The Chicago Cubs are about to take on the Miami Marlins in the first game of the 2018 MLB season! This year the league decided to schedule every team to play on Opening Day, which allows every team and their fan base to get in on the fun as the season kicks off. Last year, two teams with long histories of late post-season stumbles, the Houston Astros and Los Angeles Dodgers, gave us a fun-filled World Series that saw the ‘Stros bring home their first ever championship to a city still dealing with the recovery from Hurricane Harvey. The team is incredibly confident that they’ve got the ability to repeat this year—brazen comments from star pitcher Justin Verlander made that very clear—but many teams have the talent to make the trek to the title. Will Houston be able to hang on to the Commissioner’s Trophy at the end of this year, or will another team manager to snatch it from their grasp? Here are my predictions for the upcoming season:
Los Angeles Dodgers (#1)
San Francisco Giants
San Diego Padres
This division isn’t weak per se—I think the AL Central is the worst in the baseball, and the NL East is a (somewhat) close competitor—but LA should have no problems with cruising to the top here. Their rotation gives me a bit of concern, since they’ll have to depend on some back-end starters that have an extensive injury history, but Clayton Kershaw and their loaded young line-up anchored by Corey Seager are good enough to make it work. I would have put the Giants second, but the fact that they could be without their top two starters for up to two months will put a real dent in their ability to get something going this season. As such, I’ve got the D-Backs at number two here. They’ve got one of the best players in the game in first baseman Paul Goldschmidt and a decent supporting cast, with a solid rotation headlined by Zach Greinke and a good sidekick in the line-up in AJ Pollock. That being said, I don’t think said line-up is balanced enough to get them into the post-season—it’ll be close, but I think they’ll miss out. The Rockies, meanwhile, have the opposite problem—their batting order, anchored by Nolan Arenado, is loaded with solid hitters, and they’ve got a pretty good bullpen. Their rotation, though, outside of Jon Gray is a little shaky, and will see them drop down the pecking order in this division. The Padres will bring up the bottom—they have an interesting mish mash of players with some decent bats, the most prominent of which is new signing Eric Hosmer. However, they have the worst of both of their rivals’ worlds: neither their rotation nor their order have much depth. They’ll linger at the bottom until their top ranked farm system produces some MLB-caliber players.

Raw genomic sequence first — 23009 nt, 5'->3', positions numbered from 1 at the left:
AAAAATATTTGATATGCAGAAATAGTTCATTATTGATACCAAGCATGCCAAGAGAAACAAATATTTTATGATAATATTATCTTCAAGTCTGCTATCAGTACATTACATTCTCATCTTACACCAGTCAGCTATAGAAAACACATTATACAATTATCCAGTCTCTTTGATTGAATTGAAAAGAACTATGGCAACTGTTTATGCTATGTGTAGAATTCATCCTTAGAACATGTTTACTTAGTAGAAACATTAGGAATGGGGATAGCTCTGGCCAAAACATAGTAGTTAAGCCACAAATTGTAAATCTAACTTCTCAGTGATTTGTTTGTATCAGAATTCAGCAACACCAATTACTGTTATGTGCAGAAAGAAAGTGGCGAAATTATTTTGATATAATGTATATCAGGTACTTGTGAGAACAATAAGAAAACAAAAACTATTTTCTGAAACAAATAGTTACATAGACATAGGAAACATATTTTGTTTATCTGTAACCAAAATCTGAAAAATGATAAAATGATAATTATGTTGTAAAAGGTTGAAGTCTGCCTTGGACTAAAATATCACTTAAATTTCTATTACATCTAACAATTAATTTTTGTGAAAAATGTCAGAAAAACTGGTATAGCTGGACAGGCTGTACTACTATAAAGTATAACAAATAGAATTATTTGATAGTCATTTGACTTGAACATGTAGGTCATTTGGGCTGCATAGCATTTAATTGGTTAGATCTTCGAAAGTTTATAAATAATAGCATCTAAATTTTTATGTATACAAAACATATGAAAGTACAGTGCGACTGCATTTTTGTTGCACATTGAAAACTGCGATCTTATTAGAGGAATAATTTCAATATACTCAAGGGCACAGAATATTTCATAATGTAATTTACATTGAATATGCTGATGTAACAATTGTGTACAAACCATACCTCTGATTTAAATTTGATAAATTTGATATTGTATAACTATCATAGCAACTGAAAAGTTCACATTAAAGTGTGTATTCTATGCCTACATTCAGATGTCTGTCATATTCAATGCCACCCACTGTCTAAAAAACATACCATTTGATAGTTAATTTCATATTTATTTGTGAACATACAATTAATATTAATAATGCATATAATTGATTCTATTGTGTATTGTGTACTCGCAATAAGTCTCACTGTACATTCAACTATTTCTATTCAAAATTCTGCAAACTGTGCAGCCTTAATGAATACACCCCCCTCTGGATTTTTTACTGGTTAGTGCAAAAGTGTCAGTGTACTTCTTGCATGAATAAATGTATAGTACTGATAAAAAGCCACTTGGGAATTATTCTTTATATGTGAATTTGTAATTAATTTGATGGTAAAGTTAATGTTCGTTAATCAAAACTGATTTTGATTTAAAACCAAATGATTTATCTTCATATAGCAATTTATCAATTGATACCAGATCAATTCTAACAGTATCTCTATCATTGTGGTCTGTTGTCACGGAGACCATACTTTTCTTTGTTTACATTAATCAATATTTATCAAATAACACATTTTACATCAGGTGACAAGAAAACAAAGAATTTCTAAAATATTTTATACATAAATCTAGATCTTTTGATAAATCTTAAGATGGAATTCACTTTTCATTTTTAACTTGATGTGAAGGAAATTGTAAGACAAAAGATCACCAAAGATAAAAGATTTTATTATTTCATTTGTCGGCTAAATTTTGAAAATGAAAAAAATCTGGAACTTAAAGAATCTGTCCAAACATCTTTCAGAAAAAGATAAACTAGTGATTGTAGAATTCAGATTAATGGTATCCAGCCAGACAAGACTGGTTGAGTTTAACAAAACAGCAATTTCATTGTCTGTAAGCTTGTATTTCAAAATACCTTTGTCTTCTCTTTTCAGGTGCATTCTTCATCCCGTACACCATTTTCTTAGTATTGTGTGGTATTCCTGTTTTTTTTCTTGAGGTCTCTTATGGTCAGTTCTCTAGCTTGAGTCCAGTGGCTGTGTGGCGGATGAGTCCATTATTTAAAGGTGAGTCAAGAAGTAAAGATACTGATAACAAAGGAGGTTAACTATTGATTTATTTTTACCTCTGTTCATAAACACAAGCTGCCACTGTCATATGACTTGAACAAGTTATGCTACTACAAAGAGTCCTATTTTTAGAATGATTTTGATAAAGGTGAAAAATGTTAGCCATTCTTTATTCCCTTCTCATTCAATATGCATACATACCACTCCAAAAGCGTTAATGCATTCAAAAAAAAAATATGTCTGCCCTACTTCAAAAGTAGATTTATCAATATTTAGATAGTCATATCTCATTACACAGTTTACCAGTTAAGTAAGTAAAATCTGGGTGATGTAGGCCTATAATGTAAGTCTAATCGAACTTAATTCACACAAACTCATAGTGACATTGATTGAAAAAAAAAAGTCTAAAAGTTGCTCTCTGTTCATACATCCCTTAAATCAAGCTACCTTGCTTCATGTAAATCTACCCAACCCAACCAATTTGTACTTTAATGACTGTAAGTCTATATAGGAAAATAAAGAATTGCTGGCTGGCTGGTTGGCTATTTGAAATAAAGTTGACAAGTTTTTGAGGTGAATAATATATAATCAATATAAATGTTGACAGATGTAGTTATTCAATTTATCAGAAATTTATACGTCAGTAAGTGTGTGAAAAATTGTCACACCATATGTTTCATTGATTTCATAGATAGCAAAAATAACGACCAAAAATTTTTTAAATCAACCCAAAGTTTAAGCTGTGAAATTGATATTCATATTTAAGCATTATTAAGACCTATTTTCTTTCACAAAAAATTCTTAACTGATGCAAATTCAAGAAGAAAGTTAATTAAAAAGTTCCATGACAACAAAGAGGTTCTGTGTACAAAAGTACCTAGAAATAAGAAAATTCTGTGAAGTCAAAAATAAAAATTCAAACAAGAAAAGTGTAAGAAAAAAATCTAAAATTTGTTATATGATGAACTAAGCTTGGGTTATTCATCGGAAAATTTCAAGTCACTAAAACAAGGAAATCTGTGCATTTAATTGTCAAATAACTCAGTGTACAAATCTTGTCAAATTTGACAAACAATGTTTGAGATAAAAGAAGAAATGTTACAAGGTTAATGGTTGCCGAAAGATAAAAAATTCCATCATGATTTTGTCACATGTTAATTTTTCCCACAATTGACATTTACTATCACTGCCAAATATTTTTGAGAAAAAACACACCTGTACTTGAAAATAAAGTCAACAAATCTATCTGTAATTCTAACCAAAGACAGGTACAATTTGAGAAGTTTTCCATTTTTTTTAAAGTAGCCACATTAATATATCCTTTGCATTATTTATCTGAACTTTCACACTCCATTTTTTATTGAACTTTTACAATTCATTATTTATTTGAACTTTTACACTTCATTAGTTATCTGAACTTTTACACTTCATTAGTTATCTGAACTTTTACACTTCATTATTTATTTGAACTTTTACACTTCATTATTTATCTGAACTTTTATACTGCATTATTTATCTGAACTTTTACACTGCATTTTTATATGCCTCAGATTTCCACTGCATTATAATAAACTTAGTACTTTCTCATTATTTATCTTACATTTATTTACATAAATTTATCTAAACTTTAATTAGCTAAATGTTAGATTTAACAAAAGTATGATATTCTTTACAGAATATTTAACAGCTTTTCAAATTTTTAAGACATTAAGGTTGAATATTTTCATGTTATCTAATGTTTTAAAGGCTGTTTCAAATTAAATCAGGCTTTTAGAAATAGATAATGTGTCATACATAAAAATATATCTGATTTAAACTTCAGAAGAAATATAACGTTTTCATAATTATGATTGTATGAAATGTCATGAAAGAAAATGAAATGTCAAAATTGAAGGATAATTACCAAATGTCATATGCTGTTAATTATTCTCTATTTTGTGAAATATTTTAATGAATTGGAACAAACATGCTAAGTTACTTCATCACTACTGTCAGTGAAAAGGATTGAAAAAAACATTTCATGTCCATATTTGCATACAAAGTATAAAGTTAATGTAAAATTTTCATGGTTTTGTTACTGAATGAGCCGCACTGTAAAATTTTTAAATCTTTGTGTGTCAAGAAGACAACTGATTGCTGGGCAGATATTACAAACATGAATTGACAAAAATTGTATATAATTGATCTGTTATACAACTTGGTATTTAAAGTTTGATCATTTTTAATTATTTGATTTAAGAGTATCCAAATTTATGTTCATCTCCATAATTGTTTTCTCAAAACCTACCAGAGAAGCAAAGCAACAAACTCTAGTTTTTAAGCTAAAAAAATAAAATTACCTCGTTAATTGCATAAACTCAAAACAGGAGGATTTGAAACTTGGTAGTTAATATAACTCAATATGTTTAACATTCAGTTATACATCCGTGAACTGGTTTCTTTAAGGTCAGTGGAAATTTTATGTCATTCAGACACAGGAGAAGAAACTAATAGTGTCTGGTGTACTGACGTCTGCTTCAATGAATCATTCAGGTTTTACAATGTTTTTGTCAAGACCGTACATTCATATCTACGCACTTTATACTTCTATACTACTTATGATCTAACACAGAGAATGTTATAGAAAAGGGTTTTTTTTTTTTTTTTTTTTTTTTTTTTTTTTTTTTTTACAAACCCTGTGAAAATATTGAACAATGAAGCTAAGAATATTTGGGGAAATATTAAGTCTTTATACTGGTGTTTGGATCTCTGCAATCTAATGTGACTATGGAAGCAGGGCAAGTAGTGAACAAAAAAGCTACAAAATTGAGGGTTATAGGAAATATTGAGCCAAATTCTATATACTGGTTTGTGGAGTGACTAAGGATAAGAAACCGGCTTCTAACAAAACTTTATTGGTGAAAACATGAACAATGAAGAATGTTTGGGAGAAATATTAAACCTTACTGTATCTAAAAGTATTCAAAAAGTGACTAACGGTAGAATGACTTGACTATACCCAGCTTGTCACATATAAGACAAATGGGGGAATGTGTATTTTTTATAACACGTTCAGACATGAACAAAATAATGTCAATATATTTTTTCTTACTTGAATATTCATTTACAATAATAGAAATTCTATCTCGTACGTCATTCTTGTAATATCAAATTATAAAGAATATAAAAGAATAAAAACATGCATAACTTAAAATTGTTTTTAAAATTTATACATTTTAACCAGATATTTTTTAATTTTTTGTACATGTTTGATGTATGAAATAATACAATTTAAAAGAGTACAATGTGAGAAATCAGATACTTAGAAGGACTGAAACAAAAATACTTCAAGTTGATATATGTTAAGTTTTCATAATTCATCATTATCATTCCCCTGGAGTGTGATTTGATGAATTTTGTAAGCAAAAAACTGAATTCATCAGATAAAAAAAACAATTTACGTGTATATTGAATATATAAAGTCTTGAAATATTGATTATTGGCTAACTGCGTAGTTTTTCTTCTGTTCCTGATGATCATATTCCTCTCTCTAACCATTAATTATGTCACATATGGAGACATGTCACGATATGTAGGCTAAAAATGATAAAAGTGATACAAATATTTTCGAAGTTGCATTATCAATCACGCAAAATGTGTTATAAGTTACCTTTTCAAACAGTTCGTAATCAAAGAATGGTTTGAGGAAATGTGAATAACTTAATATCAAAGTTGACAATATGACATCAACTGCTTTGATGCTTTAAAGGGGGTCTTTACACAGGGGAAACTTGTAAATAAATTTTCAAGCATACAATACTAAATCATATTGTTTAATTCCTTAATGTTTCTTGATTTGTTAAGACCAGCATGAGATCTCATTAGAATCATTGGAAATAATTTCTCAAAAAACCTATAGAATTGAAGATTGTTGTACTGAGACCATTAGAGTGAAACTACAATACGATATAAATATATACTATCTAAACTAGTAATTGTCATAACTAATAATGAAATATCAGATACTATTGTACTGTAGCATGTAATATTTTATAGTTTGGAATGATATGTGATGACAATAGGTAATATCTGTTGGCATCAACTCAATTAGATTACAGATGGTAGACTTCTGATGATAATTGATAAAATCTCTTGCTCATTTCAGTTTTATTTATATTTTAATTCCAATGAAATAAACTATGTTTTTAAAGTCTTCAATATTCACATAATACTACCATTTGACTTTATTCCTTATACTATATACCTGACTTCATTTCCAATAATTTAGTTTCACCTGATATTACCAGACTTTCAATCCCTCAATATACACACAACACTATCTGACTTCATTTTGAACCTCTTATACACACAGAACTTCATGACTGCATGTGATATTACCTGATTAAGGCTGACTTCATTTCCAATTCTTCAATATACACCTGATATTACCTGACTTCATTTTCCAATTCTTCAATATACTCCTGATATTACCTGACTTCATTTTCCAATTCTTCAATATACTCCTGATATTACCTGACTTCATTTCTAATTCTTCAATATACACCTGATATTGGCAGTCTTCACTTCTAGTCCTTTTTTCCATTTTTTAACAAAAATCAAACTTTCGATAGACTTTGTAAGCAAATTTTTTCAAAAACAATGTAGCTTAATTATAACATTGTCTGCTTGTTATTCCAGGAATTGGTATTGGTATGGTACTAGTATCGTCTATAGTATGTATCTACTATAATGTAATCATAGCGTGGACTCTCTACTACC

Chicago Cubs (#2)
Milwaukee Brewers (#1 WC)
St. Louis Cardinals (#2 WC)
The Cubs were well on their way to their second straight appearance in the World Series before running into the buzz saw that was last year’s Dodgers. To level up and try to topple their rivals, they took two of their pitchers, starter Yu Darvish and reliever Brandon Morrow. They have enough talent to hang with LA, but they have a significantly more difficult division, so I don’t think they’ll be able to quite match their record. They’ll be closely followed by the Brewers, who made two of the biggest moves this past off-season in acquiring outfielders Lorenzo Cain and Christian Yelich. They’ll come into a line-up that already features some strong performers, like slugger Ryan Braun and versatile Travis Shaw. Their rotation doesn’t have any real high-end arms, but they’ve got enough firepower in their bats to carry them to the post-season. The Cardinals, meanwhile, made a major outfield addition of their own, bringing in Yelich’s former teammate Marcel Ozuna and creating what is arguably one of the most talented trios in the game. They have some serious injury concerns with their pitchers, most prominently with former ace Adam Wainwright and key reliever Luke Gregorson—but as is the case with the Cardinals of the modern era, they are incredibly balanced in every aspect of the game, and should have enough to get back into the play-offs. The Pirates would have had enough to challenge them for that second wild card spot, but they got rid of two players who were arguably their best in righty Gerrit Cole and longtime outfielder Andrew McCutchen. If they catch fire early on they could make some real noise, but expect them to deal away some of their remaining replacement-level players to restock their farm system. The Reds, meanwhile, have Joey Votto and… not much else. They’ll have ample opportunity to reload with high draft picks over the next couple years; here’s to hoping they’re good again before Votto retires.